Ramirez Research


Name: Maria Isabel Ramirez, PhD
Position: Associate Professor

1020 Locust Street
JAH 368K
Philadelphia, PA 19107

Contact Number(s):

Epithelial cells which line the airways of the lung play a central role in almost all essential pulmonary functions, including barrier protection, mucociliary clearance and respiratory gas-exchange. Moreover, functional decline in these cells underlies the development of most, if not all, respiratory diseases. Correct spatial and temporal patterns of gene expression in lung epithelial cells are essential for establishing a working lung that is not just ready for the first breath of life, but also can sustain respiration into the late stages of adulthood.  However, aging, as well as various pulmonary insults, such as infections and environmental exposures, alter normal patterns of gene expression in the lung epithelium, leading to abnormal repair and regenerative mechanisms which drive the lung toward disease. To this end, my laboratory studies the genetic and epigenetic mechanisms that regulate lung epithelial gene expression patterns during prenatal, postnatal and various disease states. By studying the mechanisms that regulate gene expression in the lung epithelium we will better understand how diseases are initiated and will contribute to development of more effective therapies for both childhood and adult lung diseases.

Research Projects

Function of Novel Long Non-coding RNAs in Lung Epithelial Cell

More than 90% of the genome is transcribed into RNAs with no protein coding capabilities (ncRNAs). Among them, long ncRNAs (>200 nt, lncRNAs) are expressed in specific cells, and their expression fluctuates during development and disease. To date, the functions of most lncRNAs expressed in lung tissues are unknown.  Intriguingly, a large number of lncRNAs originate by divergent transcription at promoters of genes encoding transcription factors and key developmental genes. Transcription factors that are critical for endoderm and lung epithelial cell differentiation in humans and mice have indeed been shown to have divergent lncRNA transcripts. Based on this, our working hypothesis is that these divergent lncRNAs play an essential role in regulating epithelial cell differentiation and that alterations in their expression may contribute to the development of disease (e.g. tumorigenesis). To study the functions of lncRNAs, we are currently using a novel in vitro model system of human induced pluripotent stem cells (iPSCs), which can be used to recapitulate the events that happen in normal and abnormal human lung development as well as lung homeostasis and disease.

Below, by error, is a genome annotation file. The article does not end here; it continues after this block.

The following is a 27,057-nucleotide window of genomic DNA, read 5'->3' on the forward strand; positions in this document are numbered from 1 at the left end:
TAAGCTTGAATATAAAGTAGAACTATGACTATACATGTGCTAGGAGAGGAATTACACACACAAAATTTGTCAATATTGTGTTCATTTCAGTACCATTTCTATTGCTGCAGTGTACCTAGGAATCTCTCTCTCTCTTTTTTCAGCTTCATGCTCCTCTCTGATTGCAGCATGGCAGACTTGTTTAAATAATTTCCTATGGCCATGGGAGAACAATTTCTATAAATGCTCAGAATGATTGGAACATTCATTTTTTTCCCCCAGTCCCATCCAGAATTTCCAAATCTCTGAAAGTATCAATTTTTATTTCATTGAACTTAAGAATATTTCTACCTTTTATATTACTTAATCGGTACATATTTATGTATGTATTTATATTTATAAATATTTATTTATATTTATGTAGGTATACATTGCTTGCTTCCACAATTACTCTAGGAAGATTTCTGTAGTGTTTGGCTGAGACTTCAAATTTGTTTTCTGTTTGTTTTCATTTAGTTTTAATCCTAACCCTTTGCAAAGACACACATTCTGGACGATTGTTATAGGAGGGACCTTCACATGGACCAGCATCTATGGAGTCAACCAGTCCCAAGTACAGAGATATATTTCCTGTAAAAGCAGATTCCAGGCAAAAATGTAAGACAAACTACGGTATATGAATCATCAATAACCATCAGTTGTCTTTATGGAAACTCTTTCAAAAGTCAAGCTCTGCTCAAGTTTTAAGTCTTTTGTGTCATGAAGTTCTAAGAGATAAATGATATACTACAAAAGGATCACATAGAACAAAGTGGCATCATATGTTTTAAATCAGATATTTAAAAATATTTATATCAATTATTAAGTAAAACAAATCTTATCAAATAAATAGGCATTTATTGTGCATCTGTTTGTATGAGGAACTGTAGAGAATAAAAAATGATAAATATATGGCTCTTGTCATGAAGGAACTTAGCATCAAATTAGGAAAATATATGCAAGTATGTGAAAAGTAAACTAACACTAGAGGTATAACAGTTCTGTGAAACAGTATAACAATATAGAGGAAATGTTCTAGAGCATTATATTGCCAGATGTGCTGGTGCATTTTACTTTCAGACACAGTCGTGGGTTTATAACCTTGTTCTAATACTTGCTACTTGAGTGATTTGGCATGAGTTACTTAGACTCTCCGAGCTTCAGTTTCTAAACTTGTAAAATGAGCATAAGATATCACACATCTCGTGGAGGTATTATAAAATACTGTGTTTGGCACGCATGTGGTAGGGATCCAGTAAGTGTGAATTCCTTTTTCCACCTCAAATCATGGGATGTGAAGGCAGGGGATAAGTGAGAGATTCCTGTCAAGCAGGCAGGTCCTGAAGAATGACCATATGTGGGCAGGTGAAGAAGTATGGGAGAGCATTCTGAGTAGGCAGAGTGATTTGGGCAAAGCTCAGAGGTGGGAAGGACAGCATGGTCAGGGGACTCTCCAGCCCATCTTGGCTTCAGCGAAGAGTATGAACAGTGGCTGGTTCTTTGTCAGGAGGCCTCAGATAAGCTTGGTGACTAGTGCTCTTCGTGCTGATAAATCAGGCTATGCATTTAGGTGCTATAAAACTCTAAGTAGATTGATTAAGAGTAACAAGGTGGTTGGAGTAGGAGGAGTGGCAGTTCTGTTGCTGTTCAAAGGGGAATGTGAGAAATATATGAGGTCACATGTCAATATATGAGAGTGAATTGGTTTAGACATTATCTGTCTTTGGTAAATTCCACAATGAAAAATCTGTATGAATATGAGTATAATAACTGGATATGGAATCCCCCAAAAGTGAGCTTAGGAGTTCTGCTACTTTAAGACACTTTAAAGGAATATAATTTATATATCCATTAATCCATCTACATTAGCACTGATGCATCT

Epigenetic Control of Lung Epithelial Cell Differentiation Through Lifespan and Disease

The lung epithelium plays an important role in the initiation of lung disease. In response to tissue injury, for example, the lung attempts to limit the damage and initiate repair. If the repair process aberrantly continues, it results in scarring and fibrosis. We are currently studying how epigenetic mechanisms contribute to the pathobiology of fibrotic lung disease. Specifically, we are studying how variations in the level of expression of different chromatin modification genes differentially modulate the response of cells to profibrotic factors. Our goal is to characterize the role of different chromatin modifying genes in management of tissue repair and regeneration and to understand how these mechanisms are altered or decline with age. 

Transcription Factor Networks in Lung Epithelial Cell Differentiation

We have a long-standing interest in the transcriptional regulation of lung alveolar epithelial genes. We have studied transcription of the lung alveolar type I epithelial genes T1α(PDPN) and caveolin-1 and identified transcriptional and epigenetic mechanisms regulating the type II cell gene Sftpb. We have also identified cell-cell interaction genes regulated by GRHL2 in lung epithelial cells and have identified a novel positive transcriptional feed-back loop between Grhl2 and the homeobox transcription factor Nkx2-1 in the embryonic lung. The critical role of NKX2-1 in regulating epithelial cell proliferation, and differentiation led us to characterize the transcriptional program controlled by Nkx2-1 in early and late lung development, and in lung cancer including other transcription factors and microRNAs. We are currently evaluating the role of several transcription factors expressed at early time points in lung development, and whether these factors play a similar role during epithelial regeneration after alveolar injury.